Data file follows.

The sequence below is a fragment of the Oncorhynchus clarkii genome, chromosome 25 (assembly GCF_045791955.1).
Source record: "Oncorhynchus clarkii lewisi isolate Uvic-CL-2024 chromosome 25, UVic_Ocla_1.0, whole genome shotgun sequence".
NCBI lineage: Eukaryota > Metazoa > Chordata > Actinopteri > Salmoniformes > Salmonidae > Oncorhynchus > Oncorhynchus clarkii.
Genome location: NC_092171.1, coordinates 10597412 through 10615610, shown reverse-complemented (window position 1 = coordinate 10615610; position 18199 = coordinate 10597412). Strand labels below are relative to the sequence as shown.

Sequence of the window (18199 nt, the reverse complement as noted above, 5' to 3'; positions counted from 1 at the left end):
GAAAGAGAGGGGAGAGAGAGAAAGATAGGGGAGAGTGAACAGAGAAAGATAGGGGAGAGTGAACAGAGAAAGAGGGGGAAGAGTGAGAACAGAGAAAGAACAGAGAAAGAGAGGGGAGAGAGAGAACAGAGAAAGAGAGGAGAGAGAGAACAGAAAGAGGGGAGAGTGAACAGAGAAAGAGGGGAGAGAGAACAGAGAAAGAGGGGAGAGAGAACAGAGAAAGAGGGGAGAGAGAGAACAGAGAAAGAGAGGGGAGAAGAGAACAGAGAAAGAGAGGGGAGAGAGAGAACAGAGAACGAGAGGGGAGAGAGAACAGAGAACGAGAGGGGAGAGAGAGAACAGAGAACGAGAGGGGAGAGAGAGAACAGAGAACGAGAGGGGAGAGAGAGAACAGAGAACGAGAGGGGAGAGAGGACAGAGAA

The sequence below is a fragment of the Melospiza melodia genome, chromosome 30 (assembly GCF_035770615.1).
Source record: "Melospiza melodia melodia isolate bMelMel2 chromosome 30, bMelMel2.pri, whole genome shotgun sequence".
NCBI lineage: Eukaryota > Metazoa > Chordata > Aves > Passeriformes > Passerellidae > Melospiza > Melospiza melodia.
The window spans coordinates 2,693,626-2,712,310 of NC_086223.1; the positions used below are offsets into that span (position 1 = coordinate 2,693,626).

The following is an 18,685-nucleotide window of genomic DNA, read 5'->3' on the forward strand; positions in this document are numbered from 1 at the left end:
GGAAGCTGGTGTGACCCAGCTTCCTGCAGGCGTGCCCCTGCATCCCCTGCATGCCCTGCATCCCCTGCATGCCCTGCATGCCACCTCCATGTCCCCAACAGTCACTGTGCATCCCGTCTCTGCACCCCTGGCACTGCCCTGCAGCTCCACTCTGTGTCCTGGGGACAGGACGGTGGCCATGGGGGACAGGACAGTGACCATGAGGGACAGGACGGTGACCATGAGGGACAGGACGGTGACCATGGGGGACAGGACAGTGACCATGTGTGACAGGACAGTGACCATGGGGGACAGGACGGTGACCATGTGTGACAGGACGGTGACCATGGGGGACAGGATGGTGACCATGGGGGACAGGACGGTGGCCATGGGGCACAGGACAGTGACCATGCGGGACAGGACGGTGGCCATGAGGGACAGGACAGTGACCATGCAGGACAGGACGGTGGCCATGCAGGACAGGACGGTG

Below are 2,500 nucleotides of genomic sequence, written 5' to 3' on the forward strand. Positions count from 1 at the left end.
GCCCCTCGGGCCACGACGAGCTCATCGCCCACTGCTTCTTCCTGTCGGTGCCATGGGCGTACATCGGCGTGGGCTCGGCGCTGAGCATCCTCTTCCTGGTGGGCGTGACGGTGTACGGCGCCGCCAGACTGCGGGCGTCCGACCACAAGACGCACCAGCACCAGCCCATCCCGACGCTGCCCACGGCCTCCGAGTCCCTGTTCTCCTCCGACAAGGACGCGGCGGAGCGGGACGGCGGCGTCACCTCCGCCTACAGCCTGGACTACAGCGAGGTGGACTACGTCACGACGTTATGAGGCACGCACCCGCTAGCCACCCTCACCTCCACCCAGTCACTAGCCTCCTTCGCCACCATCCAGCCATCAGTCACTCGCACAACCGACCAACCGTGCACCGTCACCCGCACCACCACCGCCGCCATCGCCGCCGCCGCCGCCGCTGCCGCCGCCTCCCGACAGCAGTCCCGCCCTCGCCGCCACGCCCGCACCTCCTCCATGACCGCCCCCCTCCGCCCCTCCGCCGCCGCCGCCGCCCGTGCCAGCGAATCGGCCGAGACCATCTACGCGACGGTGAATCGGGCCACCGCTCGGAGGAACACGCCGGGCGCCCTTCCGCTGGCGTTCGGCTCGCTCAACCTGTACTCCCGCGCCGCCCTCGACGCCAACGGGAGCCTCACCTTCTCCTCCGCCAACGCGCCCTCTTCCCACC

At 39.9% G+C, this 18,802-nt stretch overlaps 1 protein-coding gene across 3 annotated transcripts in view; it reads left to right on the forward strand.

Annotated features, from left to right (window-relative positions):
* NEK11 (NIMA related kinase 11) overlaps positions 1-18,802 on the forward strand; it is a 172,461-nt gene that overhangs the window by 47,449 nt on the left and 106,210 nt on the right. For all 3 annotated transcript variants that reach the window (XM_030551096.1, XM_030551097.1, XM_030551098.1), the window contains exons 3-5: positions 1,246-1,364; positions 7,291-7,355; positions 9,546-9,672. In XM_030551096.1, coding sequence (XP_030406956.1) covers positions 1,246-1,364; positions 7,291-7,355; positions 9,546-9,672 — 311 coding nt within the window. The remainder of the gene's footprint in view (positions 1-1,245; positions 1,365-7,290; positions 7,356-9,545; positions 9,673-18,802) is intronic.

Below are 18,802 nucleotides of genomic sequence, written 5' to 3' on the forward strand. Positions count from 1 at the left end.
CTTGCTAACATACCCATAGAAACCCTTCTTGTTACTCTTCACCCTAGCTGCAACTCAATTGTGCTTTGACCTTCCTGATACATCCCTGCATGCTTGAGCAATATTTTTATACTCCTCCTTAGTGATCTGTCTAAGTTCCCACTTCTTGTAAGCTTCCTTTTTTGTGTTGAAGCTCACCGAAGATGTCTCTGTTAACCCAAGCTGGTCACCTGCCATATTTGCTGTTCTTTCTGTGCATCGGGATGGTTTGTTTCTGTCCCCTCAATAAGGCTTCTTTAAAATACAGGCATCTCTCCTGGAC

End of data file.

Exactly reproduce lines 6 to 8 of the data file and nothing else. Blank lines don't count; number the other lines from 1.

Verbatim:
GAAAGAGAGGGGAGAGAGAGAAAGATAGGGGAGAGTGAACAGAGAAAGATAGGGGAGAGTGAACAGAGAAAGAGGGGGAAGAGTGAGAACAGAGAAAGAACAGAGAAAGAGAGGGGAGAGAGAGAACAGAGAAAGAGAGGAGAGAGAGAACAGAAAGAGGGGAGAGTGAACAGAGAAAGAGGGGAGAGAGAACAGAGAAAGAGGGGAGAGAGAACAGAGAAAGAGGGGAGAGAGAGAACAGAGAAAGAGAGGGGAGAAGAGAACAGAGAAAGAGAGGGGAGAGAGAGAACAGAGAACGAGAGGGGAGAGAGAACAGAGAACGAGAGGGGAGAGAGAGAACAGAGAACGAGAGGGGAGAGAGAGAACAGAGAACGAGAGGGGAGAGAGAGAACAGAGAACGAGAGGGGAGAGAGGACAGAGAA

The sequence below is a fragment of the Melospiza melodia genome, chromosome 30 (assembly GCF_035770615.1).
Source record: "Melospiza melodia melodia isolate bMelMel2 chromosome 30, bMelMel2.pri, whole genome shotgun sequence".